The toll of those dead or missing in the Grenfell Tower fire in London now stands at 79, police say.
Police Commander Stuart Cundy gave the new figure during a statement outside Scotland Yard, saying it includes both people who were confirmed dead and others who are missing and presumed dead. It's an increase from the previous number of 58.
Much of the west London apartment block, home to hundreds of people, was ravaged by flames in the early hours of June 14.
Cundy said the scenes inside the building verged on "indescribable", adding the operation had been incredibly distressing for families.
* Tower's chilling images shock
He told reporters the "awful reality" was it might not be possible to identify all the victims.
"It's hard to describe the devastation the fire has caused," Cundy said, fighting back tears as he spoke.
He said it had been "incredibly emotional working in there ... On Saturday, I went in myself and went to the top floor".
The death toll could still change, but not by as much as it had done in recent days. Five people who had been reported missing in fire had been found safe and well, Cundy said.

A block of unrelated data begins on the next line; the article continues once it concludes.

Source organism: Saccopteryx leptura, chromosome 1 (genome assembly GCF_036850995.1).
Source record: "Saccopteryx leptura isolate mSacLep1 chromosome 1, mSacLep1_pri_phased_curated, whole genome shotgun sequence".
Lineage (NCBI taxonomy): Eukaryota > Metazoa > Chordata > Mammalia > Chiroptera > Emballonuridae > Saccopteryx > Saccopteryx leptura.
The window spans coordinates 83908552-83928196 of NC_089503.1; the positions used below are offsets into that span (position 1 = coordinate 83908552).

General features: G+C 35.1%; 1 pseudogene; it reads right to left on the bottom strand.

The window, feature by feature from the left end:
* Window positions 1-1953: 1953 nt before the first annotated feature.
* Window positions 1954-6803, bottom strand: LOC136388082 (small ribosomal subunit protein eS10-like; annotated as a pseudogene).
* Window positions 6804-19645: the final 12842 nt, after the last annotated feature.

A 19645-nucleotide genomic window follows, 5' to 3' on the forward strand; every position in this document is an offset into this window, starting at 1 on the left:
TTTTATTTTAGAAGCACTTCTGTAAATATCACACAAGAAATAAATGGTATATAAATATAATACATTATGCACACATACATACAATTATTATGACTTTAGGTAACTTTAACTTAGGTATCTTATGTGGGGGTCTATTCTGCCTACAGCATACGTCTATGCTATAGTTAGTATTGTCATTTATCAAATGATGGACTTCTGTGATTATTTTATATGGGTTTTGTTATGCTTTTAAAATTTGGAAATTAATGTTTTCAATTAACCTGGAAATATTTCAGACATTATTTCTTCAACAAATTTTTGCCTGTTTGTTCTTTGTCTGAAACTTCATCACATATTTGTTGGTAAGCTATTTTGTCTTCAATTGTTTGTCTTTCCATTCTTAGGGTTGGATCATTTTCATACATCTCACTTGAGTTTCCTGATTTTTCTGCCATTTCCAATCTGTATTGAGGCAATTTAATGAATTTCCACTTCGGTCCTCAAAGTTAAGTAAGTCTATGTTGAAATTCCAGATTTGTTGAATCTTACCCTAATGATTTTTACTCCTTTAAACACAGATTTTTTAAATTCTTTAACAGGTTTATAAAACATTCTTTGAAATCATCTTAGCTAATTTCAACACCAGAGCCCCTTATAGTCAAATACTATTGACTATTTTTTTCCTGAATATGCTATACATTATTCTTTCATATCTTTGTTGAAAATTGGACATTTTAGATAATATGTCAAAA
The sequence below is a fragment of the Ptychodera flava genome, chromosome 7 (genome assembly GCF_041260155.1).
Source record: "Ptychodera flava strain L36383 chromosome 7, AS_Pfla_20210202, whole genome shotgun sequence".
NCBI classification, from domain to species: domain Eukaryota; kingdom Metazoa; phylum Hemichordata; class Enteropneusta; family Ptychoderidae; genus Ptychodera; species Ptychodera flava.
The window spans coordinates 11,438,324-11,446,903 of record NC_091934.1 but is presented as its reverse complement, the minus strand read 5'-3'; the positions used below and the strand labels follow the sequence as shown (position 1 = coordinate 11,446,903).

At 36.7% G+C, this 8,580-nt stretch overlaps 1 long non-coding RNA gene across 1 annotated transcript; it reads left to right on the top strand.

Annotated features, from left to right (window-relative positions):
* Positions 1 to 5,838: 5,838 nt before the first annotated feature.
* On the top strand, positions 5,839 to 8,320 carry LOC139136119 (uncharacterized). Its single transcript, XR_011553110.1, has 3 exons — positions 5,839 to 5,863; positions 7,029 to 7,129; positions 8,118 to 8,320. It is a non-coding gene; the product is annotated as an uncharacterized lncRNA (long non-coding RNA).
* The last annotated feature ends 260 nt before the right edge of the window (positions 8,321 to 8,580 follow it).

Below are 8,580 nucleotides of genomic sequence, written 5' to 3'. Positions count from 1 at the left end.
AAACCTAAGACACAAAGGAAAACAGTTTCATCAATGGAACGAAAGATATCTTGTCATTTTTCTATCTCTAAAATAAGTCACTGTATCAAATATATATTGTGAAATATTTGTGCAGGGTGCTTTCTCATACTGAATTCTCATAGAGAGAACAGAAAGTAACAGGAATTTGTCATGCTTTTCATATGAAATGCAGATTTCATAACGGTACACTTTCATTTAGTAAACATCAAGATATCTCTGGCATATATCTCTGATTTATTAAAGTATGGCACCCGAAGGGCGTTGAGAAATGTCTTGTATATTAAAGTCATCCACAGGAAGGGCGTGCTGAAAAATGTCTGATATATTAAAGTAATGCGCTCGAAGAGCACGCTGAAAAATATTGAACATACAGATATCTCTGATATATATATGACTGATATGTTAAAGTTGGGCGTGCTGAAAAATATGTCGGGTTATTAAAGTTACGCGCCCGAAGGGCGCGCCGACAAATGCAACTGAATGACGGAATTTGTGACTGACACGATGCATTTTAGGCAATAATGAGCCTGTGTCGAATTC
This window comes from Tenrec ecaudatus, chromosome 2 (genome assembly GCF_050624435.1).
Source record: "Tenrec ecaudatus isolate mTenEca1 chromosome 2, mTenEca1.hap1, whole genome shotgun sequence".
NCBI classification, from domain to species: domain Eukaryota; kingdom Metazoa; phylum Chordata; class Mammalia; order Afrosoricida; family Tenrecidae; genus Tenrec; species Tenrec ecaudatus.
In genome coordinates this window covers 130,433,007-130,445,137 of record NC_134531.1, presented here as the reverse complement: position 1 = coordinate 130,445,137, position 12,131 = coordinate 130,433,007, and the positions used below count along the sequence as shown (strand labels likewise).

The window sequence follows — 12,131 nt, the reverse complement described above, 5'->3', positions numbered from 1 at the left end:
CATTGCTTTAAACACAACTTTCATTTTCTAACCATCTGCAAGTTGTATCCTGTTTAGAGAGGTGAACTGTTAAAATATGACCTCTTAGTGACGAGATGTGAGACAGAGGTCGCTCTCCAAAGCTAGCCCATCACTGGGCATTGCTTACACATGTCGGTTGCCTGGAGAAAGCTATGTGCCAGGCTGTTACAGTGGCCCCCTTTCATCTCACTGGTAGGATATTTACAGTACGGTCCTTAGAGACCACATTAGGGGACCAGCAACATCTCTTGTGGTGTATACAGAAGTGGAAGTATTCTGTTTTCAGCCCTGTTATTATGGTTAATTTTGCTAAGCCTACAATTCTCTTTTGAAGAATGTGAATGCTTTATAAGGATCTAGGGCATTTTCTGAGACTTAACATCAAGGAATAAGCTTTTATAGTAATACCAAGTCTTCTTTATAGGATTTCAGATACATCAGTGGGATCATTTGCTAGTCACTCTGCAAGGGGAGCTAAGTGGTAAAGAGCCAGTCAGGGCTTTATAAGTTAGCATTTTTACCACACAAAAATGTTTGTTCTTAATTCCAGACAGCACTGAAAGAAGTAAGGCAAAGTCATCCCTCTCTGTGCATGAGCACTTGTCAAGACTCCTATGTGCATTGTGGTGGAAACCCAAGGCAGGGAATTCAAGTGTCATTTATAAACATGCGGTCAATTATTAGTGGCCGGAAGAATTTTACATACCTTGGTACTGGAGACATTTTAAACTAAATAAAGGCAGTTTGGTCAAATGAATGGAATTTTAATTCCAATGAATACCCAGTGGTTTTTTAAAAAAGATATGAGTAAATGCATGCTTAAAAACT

Authorities were now investigating whether any crimes had been committed, Cundy said.
Britain held a moment of silence for the victims on Monday, with emergency service workers bowing their heads in respect.
Two British officials have said that new exterior cladding used in a renovation of Grenfell Tower may have been banned under UK building regulations. Experts believe the new paneling, which contained insulation, helped spread the flames quickly up the outside of the public housing tower. Some said they had never seen a building fire advance so quickly.
Trade Minister Greg Hands said on Sunday (local time) the government was carrying out an "urgent inspection" of the roughly 2500 similar tower blocks across Britain to assess their safety, while an opposition lawmaker urged the government to quickly secure documents in the Grenfell renovation for the criminal investigation.
The Metropolitan Police also released three photos from inside Grenfell Tower, which showed in close detail how the fire charred the building that once housed up to 600 people in 120 apartments.
Frustration has been mounting in recent days as information about those still missing in the blaze has been scanty and efforts to find temporary housing for the hundreds of now-homeless tower residents have faltered.
British Prime Minister Theresa May, criticised shortly after the blaze for failing to meet with victims, says the public inquiry looking into the tragedy will report directly to her. She also says she will receive daily reports from the stricken neighbourhood.
In addition, British health authorities will provide long-term bereavement counselling for those who lost loved ones in the tragedy.